“And gradually it dawned on him, if a dawning can take place in total blackness, that his life has consisted of a run of rehearsals for a play he had failed to take part in. And that what he needed to do from now on, if there was going to be a now on, was abandon his morbid quest for order and treat himself to a little chaos, on the grounds that while order was demonstrably no substitute for happiness, chaos might open the way to it.” – The Night Manager.
Best I can tell is that I bought a trade paperback copy of John le Carré’s The Night Manager in 1993 when it came out, put it on my bookshelf, and forgot about it. I have no idea how or why it ended up on the shelf without being read. I lived in an Atlanta suburb at the time and was apparently more focused on the one-hour commutes to a variety of technology companies where I wrote computer documentation and occasional code than reading novels.
Like most of the author’s fans, I wondered how he would focus his spy novels once the cold war was over. The Night Manager was the first book with a different kind of plot: unscrupulous international arms dealers. The book was generally a success, though Publishers Weekly said at the time that it ended in a way that would make a sequel easy to write.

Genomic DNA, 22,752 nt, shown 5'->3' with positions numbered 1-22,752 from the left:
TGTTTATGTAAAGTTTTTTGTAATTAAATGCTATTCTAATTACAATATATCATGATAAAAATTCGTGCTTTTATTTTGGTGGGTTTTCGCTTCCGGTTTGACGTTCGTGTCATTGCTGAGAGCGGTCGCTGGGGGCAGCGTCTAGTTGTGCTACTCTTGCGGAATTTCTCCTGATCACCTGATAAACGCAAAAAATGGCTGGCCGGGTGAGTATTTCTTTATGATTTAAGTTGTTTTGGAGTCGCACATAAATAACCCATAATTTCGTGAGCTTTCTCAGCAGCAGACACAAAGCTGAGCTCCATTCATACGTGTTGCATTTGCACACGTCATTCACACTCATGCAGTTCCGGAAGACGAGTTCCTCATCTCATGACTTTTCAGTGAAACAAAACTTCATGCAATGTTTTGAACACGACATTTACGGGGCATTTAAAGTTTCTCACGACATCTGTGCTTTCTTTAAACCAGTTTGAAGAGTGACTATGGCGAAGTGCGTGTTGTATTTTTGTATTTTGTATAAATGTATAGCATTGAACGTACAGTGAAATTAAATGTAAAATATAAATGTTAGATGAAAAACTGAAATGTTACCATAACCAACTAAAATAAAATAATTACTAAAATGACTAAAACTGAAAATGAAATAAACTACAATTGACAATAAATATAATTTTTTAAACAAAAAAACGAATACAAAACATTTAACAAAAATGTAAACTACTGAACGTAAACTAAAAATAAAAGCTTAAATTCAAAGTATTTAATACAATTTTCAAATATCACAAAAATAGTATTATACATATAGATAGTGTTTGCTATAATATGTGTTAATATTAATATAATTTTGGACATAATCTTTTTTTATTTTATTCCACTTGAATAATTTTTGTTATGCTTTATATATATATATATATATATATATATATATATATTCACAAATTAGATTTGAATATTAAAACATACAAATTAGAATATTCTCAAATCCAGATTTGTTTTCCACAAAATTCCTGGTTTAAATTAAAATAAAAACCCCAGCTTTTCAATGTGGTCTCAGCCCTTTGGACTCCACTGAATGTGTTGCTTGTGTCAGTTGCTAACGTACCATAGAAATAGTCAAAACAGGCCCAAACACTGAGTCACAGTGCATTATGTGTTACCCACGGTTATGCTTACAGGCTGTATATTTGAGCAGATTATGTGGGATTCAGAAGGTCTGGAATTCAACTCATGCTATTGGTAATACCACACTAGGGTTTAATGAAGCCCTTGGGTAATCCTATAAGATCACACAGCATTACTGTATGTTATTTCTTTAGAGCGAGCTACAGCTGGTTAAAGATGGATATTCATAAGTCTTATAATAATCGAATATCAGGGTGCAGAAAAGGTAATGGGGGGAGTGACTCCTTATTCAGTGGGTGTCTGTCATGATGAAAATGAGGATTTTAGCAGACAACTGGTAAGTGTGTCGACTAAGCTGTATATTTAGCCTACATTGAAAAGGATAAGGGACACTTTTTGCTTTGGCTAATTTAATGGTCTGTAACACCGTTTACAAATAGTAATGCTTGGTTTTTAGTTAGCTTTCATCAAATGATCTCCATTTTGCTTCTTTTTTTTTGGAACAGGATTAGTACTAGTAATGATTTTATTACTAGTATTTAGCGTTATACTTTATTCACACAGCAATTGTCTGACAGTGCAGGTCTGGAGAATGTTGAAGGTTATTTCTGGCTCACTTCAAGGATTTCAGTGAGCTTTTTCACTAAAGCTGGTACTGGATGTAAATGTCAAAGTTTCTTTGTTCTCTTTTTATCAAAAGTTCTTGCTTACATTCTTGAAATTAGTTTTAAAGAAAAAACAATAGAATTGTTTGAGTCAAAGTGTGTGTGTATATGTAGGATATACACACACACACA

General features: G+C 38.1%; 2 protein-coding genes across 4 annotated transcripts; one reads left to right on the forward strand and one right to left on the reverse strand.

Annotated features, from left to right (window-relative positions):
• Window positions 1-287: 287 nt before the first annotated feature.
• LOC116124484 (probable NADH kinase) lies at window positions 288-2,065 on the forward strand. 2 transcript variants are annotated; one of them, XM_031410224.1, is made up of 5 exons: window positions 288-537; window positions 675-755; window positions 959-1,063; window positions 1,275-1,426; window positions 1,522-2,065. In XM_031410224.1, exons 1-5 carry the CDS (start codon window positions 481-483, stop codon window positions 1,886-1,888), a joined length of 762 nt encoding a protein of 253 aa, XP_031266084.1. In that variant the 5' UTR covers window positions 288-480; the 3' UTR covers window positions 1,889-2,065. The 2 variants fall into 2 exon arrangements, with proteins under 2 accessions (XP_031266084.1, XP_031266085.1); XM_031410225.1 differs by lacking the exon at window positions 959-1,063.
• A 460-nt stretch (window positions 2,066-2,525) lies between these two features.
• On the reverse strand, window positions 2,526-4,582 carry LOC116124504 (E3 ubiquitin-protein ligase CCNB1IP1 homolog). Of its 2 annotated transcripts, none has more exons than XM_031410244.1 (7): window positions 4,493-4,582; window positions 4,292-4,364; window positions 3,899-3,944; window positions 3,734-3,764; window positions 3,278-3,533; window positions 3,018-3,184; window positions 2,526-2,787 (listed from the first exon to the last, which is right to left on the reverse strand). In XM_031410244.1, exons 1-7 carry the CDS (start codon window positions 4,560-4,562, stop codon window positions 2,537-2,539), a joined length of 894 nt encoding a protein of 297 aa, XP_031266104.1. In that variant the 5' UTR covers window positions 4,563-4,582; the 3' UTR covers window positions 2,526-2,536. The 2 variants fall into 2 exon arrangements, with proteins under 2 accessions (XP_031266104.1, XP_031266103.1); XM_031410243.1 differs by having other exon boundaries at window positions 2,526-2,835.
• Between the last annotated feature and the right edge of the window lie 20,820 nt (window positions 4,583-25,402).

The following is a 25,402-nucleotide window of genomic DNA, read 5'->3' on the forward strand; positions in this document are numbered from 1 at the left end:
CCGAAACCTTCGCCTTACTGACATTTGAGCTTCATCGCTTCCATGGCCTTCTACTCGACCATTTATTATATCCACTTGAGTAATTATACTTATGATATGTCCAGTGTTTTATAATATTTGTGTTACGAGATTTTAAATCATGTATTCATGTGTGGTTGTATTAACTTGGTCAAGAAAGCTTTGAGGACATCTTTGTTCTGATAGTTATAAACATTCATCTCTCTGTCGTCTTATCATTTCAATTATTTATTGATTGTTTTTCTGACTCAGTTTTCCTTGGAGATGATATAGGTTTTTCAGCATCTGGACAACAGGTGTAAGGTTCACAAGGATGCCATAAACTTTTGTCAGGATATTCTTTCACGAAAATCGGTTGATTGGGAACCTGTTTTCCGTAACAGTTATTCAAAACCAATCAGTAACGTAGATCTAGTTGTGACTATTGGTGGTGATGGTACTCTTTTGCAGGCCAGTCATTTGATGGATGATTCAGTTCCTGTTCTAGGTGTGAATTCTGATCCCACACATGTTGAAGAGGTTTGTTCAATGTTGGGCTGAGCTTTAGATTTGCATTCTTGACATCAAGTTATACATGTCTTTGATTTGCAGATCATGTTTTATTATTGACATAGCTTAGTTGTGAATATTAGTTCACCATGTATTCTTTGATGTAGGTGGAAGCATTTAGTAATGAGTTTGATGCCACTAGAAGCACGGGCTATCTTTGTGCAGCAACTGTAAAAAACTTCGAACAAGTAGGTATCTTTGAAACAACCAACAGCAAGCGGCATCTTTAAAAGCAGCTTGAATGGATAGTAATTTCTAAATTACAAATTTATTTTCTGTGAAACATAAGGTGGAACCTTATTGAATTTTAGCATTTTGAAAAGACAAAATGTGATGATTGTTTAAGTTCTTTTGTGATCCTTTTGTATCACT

I’m enjoying the book, a change of pace from the more straightforward, technology-intensive spy novels by such authors as Clancy and Patterson (and those writing under their names) because the plot is not strictly linear. Nobody needed to worry about le Carré running out of subject matter in the 1990s for now, at 88, his new novel Agent Running in the Field demonstrates that there’s still room in the fictional universe for spies and those who write about them. As an author, I’m impressed with anyone his age who is still writing.
I never saw any of the episodes of the 2016 TV series based on this book. I’m glad I didn’t, for that would have spoilt the gift of finding an unread book on my shelves that I didn’t already know lock, stock, and barrel. The TV series starred Tom Hiddleston in the lead role as the night manager and also included Hugh Laurie (“House”).
Publishers Weekly liked the book, saying that it was “written with all le Carre’s mastery of atmosphere, character and desperate political infighting among the smoothest of Old School Brits.” I agree. And it’s refreshing to read a spy novel that doesn’t include the manufacturer’s specs of every gun, helo, suppressor, and piece of surveillance gear used by the operatives.
What fun, though, to find a “new book” that didn’t cost me $25 on Amazon.